What seemed at the outset as a run-ofthe-mill session with a celebrity visiting the city to promote a film, turned into a lively one that saw boundaries blurring. As soon as Yami Gautam Dhar took over her seat at Yin Effect with Yami, organised by Young Indians, Kolkata, at JW Marriott Kolkata, the physical and theoretical distance shrunk between a star and her fans with Yami’s frankness and wit adding a friendly warmth to the air. The Lost star joked, pulled legs and indulged in friendly banter with moderator and YI learning co-chair Saket Tibrewal, making it a session worth cherishing.
The session started with a heavy question — ‘What part of Calcutta’s culture do you like the most and what do you think its culture’s role is in shaping one’s personality?’ — that made Yami feel like she is part of a beauty pageant. “Suddenly I feel like I am part of a beauty pageant!” she exclaimed. Adding, she reminisced: “Right from my first film, I made everyone believe that I am a Bengali, including people in Chandigarh who would try to converse with me in broken Bengali. I think the warmth that people showed me right from my first film... and my luck after 10 years I get to do a full-fledged film (Lost) under Tony da (Aniruddha Roy Chowdhury). The essence of Calcutta is so well captured in his film. To pinpoint, there’s food, people, and most importantly, Kalibari where I used to visit every Tuesday when shooting (in Calcutta). It’s one of the few cities in India that’s an amalgamation of fast-paced and yet has its old-world charm.”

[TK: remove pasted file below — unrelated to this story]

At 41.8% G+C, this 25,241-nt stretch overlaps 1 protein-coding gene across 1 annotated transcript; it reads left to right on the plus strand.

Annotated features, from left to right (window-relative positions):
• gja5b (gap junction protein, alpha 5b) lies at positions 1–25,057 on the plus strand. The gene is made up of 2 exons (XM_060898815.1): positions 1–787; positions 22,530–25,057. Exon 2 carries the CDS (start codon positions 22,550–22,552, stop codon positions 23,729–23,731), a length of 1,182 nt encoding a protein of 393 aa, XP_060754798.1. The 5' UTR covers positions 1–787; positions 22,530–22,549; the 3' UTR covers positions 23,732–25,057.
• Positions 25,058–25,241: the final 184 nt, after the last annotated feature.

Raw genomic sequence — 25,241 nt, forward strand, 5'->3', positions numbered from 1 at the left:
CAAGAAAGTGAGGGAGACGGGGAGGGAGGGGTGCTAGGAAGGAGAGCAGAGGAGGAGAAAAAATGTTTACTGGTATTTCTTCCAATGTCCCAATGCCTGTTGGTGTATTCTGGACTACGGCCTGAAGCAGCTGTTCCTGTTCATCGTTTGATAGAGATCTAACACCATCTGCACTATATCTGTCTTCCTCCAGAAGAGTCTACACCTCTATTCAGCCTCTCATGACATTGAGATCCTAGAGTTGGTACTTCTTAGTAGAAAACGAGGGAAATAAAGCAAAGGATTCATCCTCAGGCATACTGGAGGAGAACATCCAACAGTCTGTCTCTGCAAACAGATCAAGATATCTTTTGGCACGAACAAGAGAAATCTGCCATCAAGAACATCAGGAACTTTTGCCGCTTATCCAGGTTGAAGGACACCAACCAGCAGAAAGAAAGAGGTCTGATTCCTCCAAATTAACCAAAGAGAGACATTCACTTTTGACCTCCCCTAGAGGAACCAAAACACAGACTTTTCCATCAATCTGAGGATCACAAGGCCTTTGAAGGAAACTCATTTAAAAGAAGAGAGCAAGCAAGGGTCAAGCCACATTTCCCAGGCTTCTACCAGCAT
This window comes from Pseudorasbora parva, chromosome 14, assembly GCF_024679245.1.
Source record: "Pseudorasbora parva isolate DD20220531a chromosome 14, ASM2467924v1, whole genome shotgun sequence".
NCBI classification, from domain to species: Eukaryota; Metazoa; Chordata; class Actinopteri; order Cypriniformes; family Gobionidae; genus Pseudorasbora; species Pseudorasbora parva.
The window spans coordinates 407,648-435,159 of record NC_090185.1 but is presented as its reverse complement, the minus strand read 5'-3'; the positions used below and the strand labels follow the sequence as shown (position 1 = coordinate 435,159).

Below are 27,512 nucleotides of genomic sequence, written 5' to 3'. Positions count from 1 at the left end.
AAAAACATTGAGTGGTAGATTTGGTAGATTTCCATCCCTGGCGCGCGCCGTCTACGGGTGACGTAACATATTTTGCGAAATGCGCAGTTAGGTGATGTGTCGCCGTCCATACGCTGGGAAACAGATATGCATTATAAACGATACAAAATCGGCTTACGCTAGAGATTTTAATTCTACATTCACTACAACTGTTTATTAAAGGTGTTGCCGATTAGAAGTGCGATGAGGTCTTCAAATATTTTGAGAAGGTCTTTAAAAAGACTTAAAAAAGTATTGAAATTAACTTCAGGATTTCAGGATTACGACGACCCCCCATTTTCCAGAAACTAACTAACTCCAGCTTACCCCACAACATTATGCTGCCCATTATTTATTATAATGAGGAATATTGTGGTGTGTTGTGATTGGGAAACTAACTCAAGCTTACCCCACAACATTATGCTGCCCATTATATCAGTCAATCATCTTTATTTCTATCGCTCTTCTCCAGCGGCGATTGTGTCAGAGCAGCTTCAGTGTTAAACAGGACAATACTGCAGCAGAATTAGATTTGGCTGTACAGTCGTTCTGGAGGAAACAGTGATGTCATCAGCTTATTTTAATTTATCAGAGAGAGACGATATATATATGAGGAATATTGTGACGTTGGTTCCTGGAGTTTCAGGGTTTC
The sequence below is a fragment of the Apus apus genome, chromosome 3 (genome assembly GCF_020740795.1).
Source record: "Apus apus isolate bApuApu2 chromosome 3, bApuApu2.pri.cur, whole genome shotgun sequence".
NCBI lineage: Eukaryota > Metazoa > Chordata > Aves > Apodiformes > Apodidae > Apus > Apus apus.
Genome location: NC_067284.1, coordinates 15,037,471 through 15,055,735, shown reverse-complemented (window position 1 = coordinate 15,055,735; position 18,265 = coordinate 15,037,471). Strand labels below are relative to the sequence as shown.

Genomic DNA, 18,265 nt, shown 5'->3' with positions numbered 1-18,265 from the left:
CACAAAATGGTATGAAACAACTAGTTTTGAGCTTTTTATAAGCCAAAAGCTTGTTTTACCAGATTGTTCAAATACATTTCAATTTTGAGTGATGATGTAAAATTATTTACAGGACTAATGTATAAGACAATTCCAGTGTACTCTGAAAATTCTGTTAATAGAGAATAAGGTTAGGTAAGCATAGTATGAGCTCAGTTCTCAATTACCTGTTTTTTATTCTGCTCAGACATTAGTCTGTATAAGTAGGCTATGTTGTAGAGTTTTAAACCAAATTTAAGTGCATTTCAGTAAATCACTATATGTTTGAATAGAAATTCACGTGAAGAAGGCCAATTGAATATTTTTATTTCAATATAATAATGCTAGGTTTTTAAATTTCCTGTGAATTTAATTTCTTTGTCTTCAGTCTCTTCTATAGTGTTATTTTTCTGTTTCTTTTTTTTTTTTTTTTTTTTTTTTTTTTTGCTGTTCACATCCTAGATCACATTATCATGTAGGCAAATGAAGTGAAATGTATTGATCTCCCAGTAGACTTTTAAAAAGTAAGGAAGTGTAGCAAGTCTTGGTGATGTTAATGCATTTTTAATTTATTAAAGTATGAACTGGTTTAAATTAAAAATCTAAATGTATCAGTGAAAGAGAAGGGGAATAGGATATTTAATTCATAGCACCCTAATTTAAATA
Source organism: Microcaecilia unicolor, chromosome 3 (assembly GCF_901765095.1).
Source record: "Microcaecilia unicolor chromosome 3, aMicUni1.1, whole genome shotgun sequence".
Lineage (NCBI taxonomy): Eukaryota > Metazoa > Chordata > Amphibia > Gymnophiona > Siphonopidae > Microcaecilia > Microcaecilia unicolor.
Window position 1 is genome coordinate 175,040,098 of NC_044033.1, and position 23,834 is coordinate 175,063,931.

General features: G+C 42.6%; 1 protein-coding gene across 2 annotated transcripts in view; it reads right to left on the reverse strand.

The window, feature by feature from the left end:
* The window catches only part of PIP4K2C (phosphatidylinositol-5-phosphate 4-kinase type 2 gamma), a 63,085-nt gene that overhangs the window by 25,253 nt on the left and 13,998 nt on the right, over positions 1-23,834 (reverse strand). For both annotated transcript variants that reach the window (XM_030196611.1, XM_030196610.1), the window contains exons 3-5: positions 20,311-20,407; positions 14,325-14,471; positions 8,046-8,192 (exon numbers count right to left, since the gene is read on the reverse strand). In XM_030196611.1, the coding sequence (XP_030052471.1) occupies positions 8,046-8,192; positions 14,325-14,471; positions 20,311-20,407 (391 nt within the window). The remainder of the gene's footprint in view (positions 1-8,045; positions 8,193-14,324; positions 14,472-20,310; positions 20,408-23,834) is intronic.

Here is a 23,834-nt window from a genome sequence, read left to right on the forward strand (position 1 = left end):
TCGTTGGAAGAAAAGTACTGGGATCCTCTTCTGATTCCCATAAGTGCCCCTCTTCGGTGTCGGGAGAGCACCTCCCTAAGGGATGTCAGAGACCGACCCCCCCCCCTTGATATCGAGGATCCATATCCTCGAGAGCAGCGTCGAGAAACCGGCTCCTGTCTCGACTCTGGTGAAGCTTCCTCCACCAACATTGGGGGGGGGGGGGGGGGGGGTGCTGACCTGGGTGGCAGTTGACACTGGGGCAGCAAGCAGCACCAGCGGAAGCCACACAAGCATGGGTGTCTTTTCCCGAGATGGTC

Yami at the chat session with Saket Tibrewal
Aniruddha Roy Chowdhury was in the audience
The evening then segued to her previous films including Uri. Sharing an anecdote that gave her a sense of fulfilment and validation, she said: “One day I met one undercover agent. Very quietly she walked to me, introduced herself and spoke about Uri and my role and said it was very authentic. That feeling of a real sense of validation is what keeps me going.”
Though Yami’s eyes couldn’t miss the long questions that the moderator had prepared for his interviewee on his phone, she answered all of them with a pinch of humour and depth. From her journey in the industry so far, to holding her middle-class values close to being honest with her craft, Yami spoke honestly. Talking about her latest release Lost, she said, “Lost is a simple story of a crime journalist who is doing her work with utmost honesty and it also talks of an underlying human drama that makes it more than an investigative thriller.”
An engaging and entertaining rapid-fire round made the actor name the title of her autobiography, That Reclusive Star. And what is it that Yami has that her contemporaries don’t? A funny and witty answer from her made the audience laugh and join together for rapturous applause — “A session with you!”